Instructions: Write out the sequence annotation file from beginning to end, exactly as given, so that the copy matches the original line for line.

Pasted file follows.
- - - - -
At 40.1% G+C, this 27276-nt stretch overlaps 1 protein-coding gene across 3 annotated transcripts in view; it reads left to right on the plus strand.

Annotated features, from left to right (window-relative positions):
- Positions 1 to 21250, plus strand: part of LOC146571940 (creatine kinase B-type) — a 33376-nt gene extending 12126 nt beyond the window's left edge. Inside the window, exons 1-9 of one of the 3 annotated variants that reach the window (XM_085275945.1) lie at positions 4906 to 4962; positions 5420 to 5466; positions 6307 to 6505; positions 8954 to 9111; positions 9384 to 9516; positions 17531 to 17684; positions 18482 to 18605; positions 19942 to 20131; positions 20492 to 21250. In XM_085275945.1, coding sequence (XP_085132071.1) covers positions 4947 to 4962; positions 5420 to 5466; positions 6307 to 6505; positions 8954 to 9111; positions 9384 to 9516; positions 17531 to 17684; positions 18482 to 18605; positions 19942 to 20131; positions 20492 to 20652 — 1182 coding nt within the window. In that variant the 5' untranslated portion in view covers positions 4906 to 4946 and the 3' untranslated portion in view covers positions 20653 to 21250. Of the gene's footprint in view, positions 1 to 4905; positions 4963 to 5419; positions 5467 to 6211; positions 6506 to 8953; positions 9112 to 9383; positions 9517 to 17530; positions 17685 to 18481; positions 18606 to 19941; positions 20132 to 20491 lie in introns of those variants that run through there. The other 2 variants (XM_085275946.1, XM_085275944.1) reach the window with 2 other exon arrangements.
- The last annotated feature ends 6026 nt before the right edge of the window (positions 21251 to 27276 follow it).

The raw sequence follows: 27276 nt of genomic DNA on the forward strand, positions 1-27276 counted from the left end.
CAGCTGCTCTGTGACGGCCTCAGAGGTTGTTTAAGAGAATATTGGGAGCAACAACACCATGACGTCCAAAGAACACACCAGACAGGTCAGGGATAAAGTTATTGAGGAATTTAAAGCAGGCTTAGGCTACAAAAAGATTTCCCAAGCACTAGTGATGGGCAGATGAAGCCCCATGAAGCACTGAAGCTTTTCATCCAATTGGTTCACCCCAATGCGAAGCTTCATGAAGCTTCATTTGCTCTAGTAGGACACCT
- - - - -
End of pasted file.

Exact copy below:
At 40.1% G+C, this 27276-nt stretch overlaps 1 protein-coding gene across 3 annotated transcripts in view; it reads left to right on the plus strand.

Annotated features, from left to right (window-relative positions):
- Positions 1 to 21250, plus strand: part of LOC146571940 (creatine kinase B-type) — a 33376-nt gene extending 12126 nt beyond the window's left edge. Inside the window, exons 1-9 of one of the 3 annotated variants that reach the window (XM_085275945.1) lie at positions 4906 to 4962; positions 5420 to 5466; positions 6307 to 6505; positions 8954 to 9111; positions 9384 to 9516; positions 17531 to 17684; positions 18482 to 18605; positions 19942 to 20131; positions 20492 to 21250. In XM_085275945.1, coding sequence (XP_085132071.1) covers positions 4947 to 4962; positions 5420 to 5466; positions 6307 to 6505; positions 8954 to 9111; positions 9384 to 9516; positions 17531 to 17684; positions 18482 to 18605; positions 19942 to 20131; positions 20492 to 20652 — 1182 coding nt within the window. In that variant the 5' untranslated portion in view covers positions 4906 to 4946 and the 3' untranslated portion in view covers positions 20653 to 21250. Of the gene's footprint in view, positions 1 to 4905; positions 4963 to 5419; positions 5467 to 6211; positions 6506 to 8953; positions 9112 to 9383; positions 9517 to 17530; positions 17685 to 18481; positions 18606 to 19941; positions 20132 to 20491 lie in introns of those variants that run through there. The other 2 variants (XM_085275946.1, XM_085275944.1) reach the window with 2 other exon arrangements.
- The last annotated feature ends 6026 nt before the right edge of the window (positions 21251 to 27276 follow it).

The raw sequence follows: 27276 nt of genomic DNA on the forward strand, positions 1-27276 counted from the left end.
CAGCTGCTCTGTGACGGCCTCAGAGGTTGTTTAAGAGAATATTGGGAGCAACAACACCATGACGTCCAAAGAACACACCAGACAGGTCAGGGATAAAGTTATTGAGGAATTTAAAGCAGGCTTAGGCTACAAAAAGATTTCCCAAGCACTAGTGATGGGCAGATGAAGCCCCATGAAGCACTGAAGCTTTTCATCCAATTGGTTCACCCCAATGCGAAGCTTCATGAAGCTTCATTTGCTCTAGTAGGACACCT